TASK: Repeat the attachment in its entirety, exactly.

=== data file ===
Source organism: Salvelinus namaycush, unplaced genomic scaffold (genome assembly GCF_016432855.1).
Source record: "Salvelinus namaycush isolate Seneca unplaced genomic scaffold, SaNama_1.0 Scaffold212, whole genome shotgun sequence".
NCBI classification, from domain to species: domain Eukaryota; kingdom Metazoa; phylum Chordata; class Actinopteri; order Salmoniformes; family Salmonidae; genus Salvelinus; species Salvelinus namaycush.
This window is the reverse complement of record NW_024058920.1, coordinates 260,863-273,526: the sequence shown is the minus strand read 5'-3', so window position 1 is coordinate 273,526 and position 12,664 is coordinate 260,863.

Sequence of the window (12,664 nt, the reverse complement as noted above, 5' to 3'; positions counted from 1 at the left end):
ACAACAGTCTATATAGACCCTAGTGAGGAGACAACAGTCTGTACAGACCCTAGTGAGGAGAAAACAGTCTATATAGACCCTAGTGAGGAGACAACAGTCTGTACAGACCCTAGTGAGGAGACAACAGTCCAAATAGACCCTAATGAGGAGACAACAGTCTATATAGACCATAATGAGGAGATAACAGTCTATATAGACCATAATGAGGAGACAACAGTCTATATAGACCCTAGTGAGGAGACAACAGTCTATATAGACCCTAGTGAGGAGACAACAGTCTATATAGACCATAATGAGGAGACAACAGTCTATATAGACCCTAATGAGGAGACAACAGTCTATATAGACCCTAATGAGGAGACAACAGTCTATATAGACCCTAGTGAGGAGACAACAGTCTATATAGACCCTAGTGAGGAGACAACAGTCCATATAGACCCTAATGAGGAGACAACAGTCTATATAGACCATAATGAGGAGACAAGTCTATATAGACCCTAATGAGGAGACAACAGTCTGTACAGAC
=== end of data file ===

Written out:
Source organism: Salvelinus namaycush, unplaced genomic scaffold (genome assembly GCF_016432855.1).
Source record: "Salvelinus namaycush isolate Seneca unplaced genomic scaffold, SaNama_1.0 Scaffold212, whole genome shotgun sequence".
NCBI classification, from domain to species: domain Eukaryota; kingdom Metazoa; phylum Chordata; class Actinopteri; order Salmoniformes; family Salmonidae; genus Salvelinus; species Salvelinus namaycush.
This window is the reverse complement of record NW_024058920.1, coordinates 260,863-273,526: the sequence shown is the minus strand read 5'-3', so window position 1 is coordinate 273,526 and position 12,664 is coordinate 260,863.

Sequence of the window (12,664 nt, the reverse complement as noted above, 5' to 3'; positions counted from 1 at the left end):
ACAACAGTCTATATAGACCCTAGTGAGGAGACAACAGTCTGTACAGACCCTAGTGAGGAGAAAACAGTCTATATAGACCCTAGTGAGGAGACAACAGTCTGTACAGACCCTAGTGAGGAGACAACAGTCCAAATAGACCCTAATGAGGAGACAACAGTCTATATAGACCATAATGAGGAGATAACAGTCTATATAGACCATAATGAGGAGACAACAGTCTATATAGACCCTAGTGAGGAGACAACAGTCTATATAGACCCTAGTGAGGAGACAACAGTCTATATAGACCATAATGAGGAGACAACAGTCTATATAGACCCTAATGAGGAGACAACAGTCTATATAGACCCTAATGAGGAGACAACAGTCTATATAGACCCTAGTGAGGAGACAACAGTCTATATAGACCCTAGTGAGGAGACAACAGTCCATATAGACCCTAATGAGGAGACAACAGTCTATATAGACCATAATGAGGAGACAAGTCTATATAGACCCTAATGAGGAGACAACAGTCTGTACAGAC